Two terrible results and two even worse performances in less than a week have significantly damaged Arsenal’s chances of reaching the Champions League. Prior to the international break, they had their destiny in their own hands; now, after losing limply to Crystal Palace and Brighton & Hove Albion, they will be reliant on Tottenham Hotspur slipping up, at the precise point that they look like pulling away. So what’s gone wrong? Here are the top four reasons why Arsenal will probably miss the top four.
Four Reasons Why Arsenal Will Probably Miss the Top Four
Not Just Losing Aubameyang, but Failing to Replace Him
On Saturday 11 December, when Mikel Arteta left Pierre-Emerick Aubameyang, who was then Arsenal’s captain and main striker, out of the squad for the home game against Southampton, allegedly because he was late back returning from a trip to France, Arsenal and their manager had nearly two months to find a replacement if, as now seems certain, Arteta had decided by then that he would be getting rid of the Gabonese. The fact that he failed to do so after mistakenly targeting only one potential replacement in Fiorentina’s Dušan Vlahović, who always seemed likely to join Juventus and duly did so, has left Arsenal with only two recognised central strikers, Alexandre Lacazette and Eddie Nketiah (aka ‘Lackofthreat’ and ‘Notyetiah’ as fans have nicknamed them’), who have barely scored a Premier League goal between them since Aubameyang’s departure. As written in January, the decision to let Aubameyang go and not even seriously attempt to replace him was “at best borderline reckless and at worst almost criminally irresponsible”.
Unfortunately for Arteta and Arsenal fans, that has proven to be the case, as the team is effectively operating without a striker of any description. Although it is undeniable that Aubameyang’s goals had largely dried up ever since his FA Cup heroics in 2020 led to his huge new contract, Arteta still had to compensate for his complete absence from the squad, either by moving Gabriel Martinelli into a central striking position or even by just deciding not to let Folarin Balogun go out on loan to Middlesbrough. The fact that he did not make such plans and foolishly relied on two non-scoring strikers to get him the goals he needed was a ridiculous gamble that has predictably backfired.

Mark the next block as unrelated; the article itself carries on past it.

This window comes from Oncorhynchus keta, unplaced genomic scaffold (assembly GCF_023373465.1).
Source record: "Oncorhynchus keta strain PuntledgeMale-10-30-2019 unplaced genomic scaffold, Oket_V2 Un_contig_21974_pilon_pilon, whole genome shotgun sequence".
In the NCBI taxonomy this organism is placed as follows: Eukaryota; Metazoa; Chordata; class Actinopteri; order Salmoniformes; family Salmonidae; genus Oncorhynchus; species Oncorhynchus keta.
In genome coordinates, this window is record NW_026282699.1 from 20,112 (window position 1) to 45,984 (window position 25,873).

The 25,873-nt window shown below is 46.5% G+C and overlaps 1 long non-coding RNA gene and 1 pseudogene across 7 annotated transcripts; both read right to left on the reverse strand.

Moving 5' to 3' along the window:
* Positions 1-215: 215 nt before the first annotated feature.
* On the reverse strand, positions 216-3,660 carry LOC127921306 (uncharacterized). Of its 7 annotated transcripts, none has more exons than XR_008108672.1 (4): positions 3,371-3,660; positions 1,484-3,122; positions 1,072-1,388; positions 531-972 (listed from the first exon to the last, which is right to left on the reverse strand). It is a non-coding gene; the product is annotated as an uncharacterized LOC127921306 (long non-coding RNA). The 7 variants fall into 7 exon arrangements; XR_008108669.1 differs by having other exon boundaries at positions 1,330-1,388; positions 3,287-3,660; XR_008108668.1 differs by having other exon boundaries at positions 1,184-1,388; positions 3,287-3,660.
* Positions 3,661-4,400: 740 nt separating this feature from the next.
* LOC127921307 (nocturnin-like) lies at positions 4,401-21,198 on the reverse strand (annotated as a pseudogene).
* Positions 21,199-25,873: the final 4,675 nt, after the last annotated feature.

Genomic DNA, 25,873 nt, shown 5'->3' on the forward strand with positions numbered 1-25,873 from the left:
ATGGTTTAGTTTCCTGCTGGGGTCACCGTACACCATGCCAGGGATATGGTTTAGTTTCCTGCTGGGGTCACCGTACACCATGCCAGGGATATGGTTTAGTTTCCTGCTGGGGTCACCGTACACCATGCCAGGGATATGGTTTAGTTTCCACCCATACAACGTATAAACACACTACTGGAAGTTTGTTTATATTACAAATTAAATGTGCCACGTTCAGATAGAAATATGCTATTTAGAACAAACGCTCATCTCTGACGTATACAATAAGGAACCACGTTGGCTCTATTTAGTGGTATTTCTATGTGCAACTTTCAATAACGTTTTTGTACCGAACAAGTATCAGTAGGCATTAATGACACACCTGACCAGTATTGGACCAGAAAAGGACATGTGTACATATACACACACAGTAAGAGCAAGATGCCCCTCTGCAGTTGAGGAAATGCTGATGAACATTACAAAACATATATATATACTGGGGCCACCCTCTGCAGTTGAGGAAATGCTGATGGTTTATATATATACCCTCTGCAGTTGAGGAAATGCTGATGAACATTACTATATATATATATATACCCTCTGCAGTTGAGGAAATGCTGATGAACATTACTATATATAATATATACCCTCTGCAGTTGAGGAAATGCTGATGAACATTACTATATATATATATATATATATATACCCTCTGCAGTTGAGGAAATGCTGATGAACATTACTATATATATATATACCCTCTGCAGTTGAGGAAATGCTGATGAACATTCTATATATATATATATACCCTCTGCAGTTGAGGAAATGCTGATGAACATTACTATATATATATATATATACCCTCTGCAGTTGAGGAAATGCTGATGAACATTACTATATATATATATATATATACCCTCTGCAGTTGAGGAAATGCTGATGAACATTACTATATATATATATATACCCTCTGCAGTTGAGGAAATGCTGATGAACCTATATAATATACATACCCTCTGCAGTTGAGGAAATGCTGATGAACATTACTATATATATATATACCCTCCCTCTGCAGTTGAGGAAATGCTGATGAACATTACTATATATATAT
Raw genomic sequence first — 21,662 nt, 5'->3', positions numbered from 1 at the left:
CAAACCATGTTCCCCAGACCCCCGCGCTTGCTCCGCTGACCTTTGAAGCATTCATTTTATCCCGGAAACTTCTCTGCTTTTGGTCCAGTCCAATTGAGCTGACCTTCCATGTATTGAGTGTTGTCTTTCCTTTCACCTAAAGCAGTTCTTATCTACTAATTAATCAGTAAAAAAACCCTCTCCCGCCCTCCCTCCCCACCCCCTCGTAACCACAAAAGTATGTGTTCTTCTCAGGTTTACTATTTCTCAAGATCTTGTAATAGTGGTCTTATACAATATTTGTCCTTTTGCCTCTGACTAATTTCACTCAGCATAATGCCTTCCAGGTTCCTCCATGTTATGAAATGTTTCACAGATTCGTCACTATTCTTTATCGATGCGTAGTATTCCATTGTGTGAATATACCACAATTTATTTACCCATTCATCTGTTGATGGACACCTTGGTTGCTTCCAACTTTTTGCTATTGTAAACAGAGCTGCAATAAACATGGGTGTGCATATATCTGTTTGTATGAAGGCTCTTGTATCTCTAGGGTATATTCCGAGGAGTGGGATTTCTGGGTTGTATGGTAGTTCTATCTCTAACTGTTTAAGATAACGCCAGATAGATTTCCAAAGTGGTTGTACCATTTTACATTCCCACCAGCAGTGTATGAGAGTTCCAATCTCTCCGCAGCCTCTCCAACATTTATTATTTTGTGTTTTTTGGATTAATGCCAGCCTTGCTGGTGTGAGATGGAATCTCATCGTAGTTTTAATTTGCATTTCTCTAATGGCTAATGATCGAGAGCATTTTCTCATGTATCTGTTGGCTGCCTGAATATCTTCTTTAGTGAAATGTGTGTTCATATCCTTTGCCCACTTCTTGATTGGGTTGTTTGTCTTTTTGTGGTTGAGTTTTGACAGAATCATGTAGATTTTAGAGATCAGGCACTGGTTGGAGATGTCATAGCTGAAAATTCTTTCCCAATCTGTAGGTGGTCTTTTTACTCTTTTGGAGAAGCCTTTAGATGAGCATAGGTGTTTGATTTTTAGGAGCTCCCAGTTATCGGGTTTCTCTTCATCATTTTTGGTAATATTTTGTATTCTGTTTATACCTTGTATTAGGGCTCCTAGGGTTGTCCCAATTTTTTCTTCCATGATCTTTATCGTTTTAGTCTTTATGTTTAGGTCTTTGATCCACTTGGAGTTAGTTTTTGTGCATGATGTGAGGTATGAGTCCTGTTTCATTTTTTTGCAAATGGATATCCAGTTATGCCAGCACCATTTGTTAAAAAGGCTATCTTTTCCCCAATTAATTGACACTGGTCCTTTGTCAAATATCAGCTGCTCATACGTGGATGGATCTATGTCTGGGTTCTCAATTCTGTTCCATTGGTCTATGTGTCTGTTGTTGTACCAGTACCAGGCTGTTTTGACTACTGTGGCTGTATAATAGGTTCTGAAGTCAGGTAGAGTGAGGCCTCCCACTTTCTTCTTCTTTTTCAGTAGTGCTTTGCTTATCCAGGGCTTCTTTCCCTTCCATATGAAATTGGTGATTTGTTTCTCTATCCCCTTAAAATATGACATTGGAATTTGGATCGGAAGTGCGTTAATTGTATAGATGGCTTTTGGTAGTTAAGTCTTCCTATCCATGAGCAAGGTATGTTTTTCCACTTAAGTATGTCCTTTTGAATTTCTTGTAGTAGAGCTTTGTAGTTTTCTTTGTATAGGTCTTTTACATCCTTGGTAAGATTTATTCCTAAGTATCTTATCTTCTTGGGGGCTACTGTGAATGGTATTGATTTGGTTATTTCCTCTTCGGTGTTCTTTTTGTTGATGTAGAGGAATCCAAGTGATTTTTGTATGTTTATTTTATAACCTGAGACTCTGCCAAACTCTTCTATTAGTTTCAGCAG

Arteta’s Lack Of Experience as a Manager
Increasingly, Arteta looks like a novice operating against the elite and consequently he is out of his depth as a manager. All the managers of the four clubs that are now above Arsenal in the Premier League can legitimately be said to have genuinely elite managers, who have won either major domestic titles or Champions League titles or both: Pep Guardiola (two Champions League titles with Barcelona and umpteen domestic titles with Barcelona, Bayern Munich and Manchester City); Jurgen Klopp (a Champions League winner with Liverpool and domestic title winner in both Germany and England); Thomas Tuchel (a Champions League winner with Chelsea and a French champion with PSG); and Antonio Conte (winner of domestic titles in both Italy and England). Against such battle-hardened, multiple-trophy-winning managers, Arteta cannot but look callow and inexperienced.
To demonstrate the importance of having an elite manager, one need only consider the impact of Antonio Conte on Spurs. It is arguable that both Arsenal and Manchester United have better teams and better squads than Spurs, but Spurs now look likely to beat both of them to Champions League qualification, and the single most important reason for that is the presence of Conte. After experiencing almost a kind of culture shock at joining Spurs, the first major club he has managed that has not been a guaranteed trophy-contender, he has settled down and settled the team down, making shrewd additions such as loan signings Dejan Kulusevski and Rodrigo Bentancur from Juventus (elite managers tend to have elite contact books) to complement the already potent striking power of Harry Kane and Son Heung-min. The result has been six wins in seven at precisely the right time. Consequently, it is impossible not to conclude that if Conte had been appointed by either Arsenal or Man United, they and not Spurs would be in the box-seat for the Champions League.
Arteta’s Tactical Insanity: One-Man Midfields Don’t Work at Arsenal